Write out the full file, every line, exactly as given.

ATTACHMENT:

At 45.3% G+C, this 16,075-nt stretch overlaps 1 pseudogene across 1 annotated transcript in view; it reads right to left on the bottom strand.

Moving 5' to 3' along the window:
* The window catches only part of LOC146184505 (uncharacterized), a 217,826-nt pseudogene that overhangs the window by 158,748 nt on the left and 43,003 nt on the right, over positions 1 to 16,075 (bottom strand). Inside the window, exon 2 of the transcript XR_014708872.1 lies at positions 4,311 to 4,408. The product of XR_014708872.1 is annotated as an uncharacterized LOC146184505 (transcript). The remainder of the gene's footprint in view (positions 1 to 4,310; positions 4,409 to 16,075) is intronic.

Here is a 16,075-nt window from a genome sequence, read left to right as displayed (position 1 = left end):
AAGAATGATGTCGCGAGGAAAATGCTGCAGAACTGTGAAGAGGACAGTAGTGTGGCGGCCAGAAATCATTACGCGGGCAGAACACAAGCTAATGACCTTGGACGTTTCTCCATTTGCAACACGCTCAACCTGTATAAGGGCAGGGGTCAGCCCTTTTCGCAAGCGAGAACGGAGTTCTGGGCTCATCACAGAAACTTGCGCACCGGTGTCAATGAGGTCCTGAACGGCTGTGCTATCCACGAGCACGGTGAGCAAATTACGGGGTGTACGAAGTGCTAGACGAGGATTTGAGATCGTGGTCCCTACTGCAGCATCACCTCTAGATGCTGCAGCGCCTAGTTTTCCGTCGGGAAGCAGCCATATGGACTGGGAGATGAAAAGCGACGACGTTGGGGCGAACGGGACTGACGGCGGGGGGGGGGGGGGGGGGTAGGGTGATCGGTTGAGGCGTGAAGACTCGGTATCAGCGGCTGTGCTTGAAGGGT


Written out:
At 45.3% G+C, this 16,075-nt stretch overlaps 1 pseudogene across 1 annotated transcript in view; it reads right to left on the bottom strand.

Moving 5' to 3' along the window:
* The window catches only part of LOC146184505 (uncharacterized), a 217,826-nt pseudogene that overhangs the window by 158,748 nt on the left and 43,003 nt on the right, over positions 1 to 16,075 (bottom strand). Inside the window, exon 2 of the transcript XR_014708872.1 lies at positions 4,311 to 4,408. The product of XR_014708872.1 is annotated as an uncharacterized LOC146184505 (transcript). The remainder of the gene's footprint in view (positions 1 to 4,310; positions 4,409 to 16,075) is intronic.

Here is a 16,075-nt window from a genome sequence, read left to right as displayed (position 1 = left end):
AAGAATGATGTCGCGAGGAAAATGCTGCAGAACTGTGAAGAGGACAGTAGTGTGGCGGCCAGAAATCATTACGCGGGCAGAACACAAGCTAATGACCTTGGACGTTTCTCCATTTGCAACACGCTCAACCTGTATAAGGGCAGGGGTCAGCCCTTTTCGCAAGCGAGAACGGAGTTCTGGGCTCATCACAGAAACTTGCGCACCGGTGTCAATGAGGTCCTGAACGGCTGTGCTATCCACGAGCACGGTGAGCAAATTACGGGGTGTACGAAGTGCTAGACGAGGATTTGAGATCGTGGTCCCTACTGCAGCATCACCTCTAGATGCTGCAGCGCCTAGTTTTCCGTCGGGAAGCAGCCATATGGACTGGGAGATGAAAAGCGACGACGTTGGGGCGAACGGGACTGACGGCGGGGGGGGGGGGGGGGGGTAGGGTGATCGGTTGAGGCGTGAAGACTCGGTATCAGCGGCTGTGCTTGAAGGGT